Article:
Trashbot is going to clean up city hall in Pittsburgh |

Trashbot is going to clean up city hall in Pittsburgh

Aaron Aupperlee
Nate Smallwood | Tribune-Review
The second Trashbot is showed being constructed inside of AlphaLab Gear in East Liberty on Wednesday, June 7, 2017.
Nate Smallwood | Tribune-Review
The exterior of the first Trashbot is displayed inside of AlphaLab Gear in East Liberty on Wednesday, June 7, 2017. Parts of the first Trashbot are being used to build the second.
Nate Smallwood | Tribune-Review
Grant Halleran shows the design for the new Trashbot at AlphaLab Gear in East Liberty on Wednesday, June 7, 2017.

The smartest thing in Pittsburgh’s city hall this summer might be the trash can in the lobby.

CleanRobotics will test the latest version of Trashbot, a trash can that uses robotics and artificial intelligence to sort recyclables from waste bound for the landfill, in the lobby of the City-County Building on Grant Street as part of the city’s PGH Lab program.

“Waste is a nasty problem. People don’t want to think about it,” said Charles Yhap, CleanRobotics’ CEO, who was drawn to the company because it applied advanced technologies to garbage.

Trashbot has already proven to be better than humans at sorting trash and recycling, Yhap said. CleanRobotics did a two-and-a-half week trial with the first version of Trashbot at a company in Pittsburgh. It’s sorting accuracy was 81 percent. Humans score about 30 percent, Yhap said.

The Mayor’s Office on Tuesday announced that CleanRobotics is among five companies selected to participate in the second round of the PGH Lab program . The program gives Pittsburgh startups a chance to test their products on problems facing city government. They work with city staff and officials, receive guidance and mentoring and have access to coworking spaces and startup accelerator services. They do not receive any funding from the city.

Annia Aleman, manager of the PGH Lab program, said the mission of CleanRobotics aligned with the city’s goal of diverting more waste to recycling instead of landfills.

“This is what’s exciting about our local entrepreneurs,” Aleman said. “Ideas that are being developed in Pittsburgh are unique and interesting.”

She said Trashbot is a completely different program than the 400 to 500 smart garbage cans that sense how full they are that City Council approved last month.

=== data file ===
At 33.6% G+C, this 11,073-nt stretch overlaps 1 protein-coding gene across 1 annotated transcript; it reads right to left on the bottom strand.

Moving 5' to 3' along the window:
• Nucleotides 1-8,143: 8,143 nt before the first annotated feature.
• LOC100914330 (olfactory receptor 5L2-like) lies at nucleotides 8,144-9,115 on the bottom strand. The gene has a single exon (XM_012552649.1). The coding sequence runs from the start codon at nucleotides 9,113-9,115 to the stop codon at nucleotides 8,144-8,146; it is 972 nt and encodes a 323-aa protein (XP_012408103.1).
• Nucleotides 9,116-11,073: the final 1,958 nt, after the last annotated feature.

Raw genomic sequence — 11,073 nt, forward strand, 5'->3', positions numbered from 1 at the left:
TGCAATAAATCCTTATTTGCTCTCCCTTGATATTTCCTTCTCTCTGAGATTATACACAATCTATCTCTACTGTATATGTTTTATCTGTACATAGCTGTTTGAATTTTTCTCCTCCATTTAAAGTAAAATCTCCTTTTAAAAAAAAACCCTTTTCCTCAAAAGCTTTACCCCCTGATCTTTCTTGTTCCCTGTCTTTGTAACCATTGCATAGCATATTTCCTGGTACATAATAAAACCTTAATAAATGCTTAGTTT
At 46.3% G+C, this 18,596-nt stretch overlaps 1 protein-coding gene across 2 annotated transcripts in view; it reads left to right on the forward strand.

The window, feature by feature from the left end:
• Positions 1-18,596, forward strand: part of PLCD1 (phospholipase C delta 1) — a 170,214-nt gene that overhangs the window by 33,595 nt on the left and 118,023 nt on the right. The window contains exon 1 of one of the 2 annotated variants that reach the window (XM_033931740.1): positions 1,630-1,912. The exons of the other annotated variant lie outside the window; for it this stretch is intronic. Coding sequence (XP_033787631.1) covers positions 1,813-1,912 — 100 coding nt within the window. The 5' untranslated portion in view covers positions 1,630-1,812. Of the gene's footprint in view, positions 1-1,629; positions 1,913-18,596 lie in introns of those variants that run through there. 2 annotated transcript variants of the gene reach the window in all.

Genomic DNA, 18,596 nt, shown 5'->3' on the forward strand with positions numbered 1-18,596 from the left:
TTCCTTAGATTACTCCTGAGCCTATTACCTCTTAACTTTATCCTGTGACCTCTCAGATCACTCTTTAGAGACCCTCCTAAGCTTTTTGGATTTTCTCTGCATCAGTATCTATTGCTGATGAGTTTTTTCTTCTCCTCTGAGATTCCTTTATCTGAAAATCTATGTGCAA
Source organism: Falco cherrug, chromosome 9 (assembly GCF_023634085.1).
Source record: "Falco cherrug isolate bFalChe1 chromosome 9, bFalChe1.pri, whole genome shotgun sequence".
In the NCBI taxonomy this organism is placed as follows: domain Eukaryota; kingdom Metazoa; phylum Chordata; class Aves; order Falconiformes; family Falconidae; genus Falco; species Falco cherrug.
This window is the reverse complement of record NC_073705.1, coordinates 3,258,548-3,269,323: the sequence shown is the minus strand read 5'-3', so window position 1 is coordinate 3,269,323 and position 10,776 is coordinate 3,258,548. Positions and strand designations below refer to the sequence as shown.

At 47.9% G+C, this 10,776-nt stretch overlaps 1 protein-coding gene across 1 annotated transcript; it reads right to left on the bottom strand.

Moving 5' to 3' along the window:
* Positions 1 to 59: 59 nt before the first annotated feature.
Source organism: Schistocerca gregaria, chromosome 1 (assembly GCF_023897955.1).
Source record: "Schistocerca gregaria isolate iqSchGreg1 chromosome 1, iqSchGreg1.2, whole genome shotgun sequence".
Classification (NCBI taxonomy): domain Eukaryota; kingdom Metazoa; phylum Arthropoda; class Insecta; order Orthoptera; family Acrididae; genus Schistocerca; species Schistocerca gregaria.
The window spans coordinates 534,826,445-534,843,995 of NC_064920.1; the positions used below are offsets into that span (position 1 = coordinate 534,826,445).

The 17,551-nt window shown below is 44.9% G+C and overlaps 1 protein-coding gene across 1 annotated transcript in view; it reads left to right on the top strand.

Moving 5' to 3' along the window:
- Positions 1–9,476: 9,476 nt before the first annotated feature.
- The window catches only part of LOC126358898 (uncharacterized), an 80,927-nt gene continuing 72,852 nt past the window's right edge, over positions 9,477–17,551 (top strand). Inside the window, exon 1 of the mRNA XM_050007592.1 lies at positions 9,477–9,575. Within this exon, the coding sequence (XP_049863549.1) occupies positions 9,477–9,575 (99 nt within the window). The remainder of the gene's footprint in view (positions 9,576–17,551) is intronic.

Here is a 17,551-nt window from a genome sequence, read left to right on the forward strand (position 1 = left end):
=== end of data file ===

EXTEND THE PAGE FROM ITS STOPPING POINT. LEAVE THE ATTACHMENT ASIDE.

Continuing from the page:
A robotic chute inside Trashbot directs the waste into trash or recycling bins. There are sensors at the bottom of the chute and a camera on the lid to identify the waste. It is then compared against a growing database of waste photos and data. The more waste it scans, the better the software becomes at sorting it, Yhap said.

Squeegees at the bottom of the chute keep the sensors clean, said Jayant Sharma, a recent Carnegie Mellon University graduate who is managing the project.

CleanRobotics was founded in 2015. The company went through the AlphaLab Gear program and still works out of the accelerator’s East Liberty space. Anand Sankar and Grant Halleran are still students at CMU and assisting Sharma this summer.

The three said that even though classmates are working on projects like self-driving cars or for top robotics firms, working with trash is rewarding.

“What we build, we can see working,” Sankar said.

“And we definitely have more of an impact,” Halleran added.

The team hopes to have Trashbot version two ready and in place in the City-County Building by the end of June.

Aaron Aupperlee is a Tribune-Review staff writer. Reach him at [email protected], 412-336-8448 or via Twitter @tinynotebook.

TribLIVE commenting policy

You are solely responsible for your comments and by using you agree to our Terms of Service.

We moderate comments. Our goal is to provide substantive commentary for a general readership. By screening submissions, we provide a space where readers can share intelligent and informed commentary that enhances the quality of our news and information.

While most comments will be posted if they are on-topic and not abusive, moderating decisions are subjective. We will make them as carefully and consistently as we can. Because of the volume of reader comments, we cannot review individual moderation decisions with readers.

We value thoughtful comments representing a range of views that make their point quickly and politely. We make an effort to protect discussions from repeated comments either by the same reader or different readers

We follow the same standards for taste as the daily newspaper. A few things we won't tolerate: personal attacks, obscenity, vulgarity, profanity (including expletives and letters followed by dashes), commercial promotion, impersonations, incoherence, proselytizing and SHOUTING. Don't include URLs to Web sites.

We do not edit comments. They are either approved or deleted. We reserve the right to edit a comment that is quoted or excerpted in an article. In this case, we may fix spelling and punctuation.

We welcome strong opinions and criticism of our work, but we don't want comments to become bogged down with discussions of our policies and we will moderate accordingly.

We appreciate it when readers and people quoted in articles or blog posts point out errors of fact or emphasis and will investigate all assertions. But these suggestions should be sent via e-mail. To avoid distracting other readers, we won't publish comments that suggest a correction. Instead, corrections will be made in a blog post or in an article.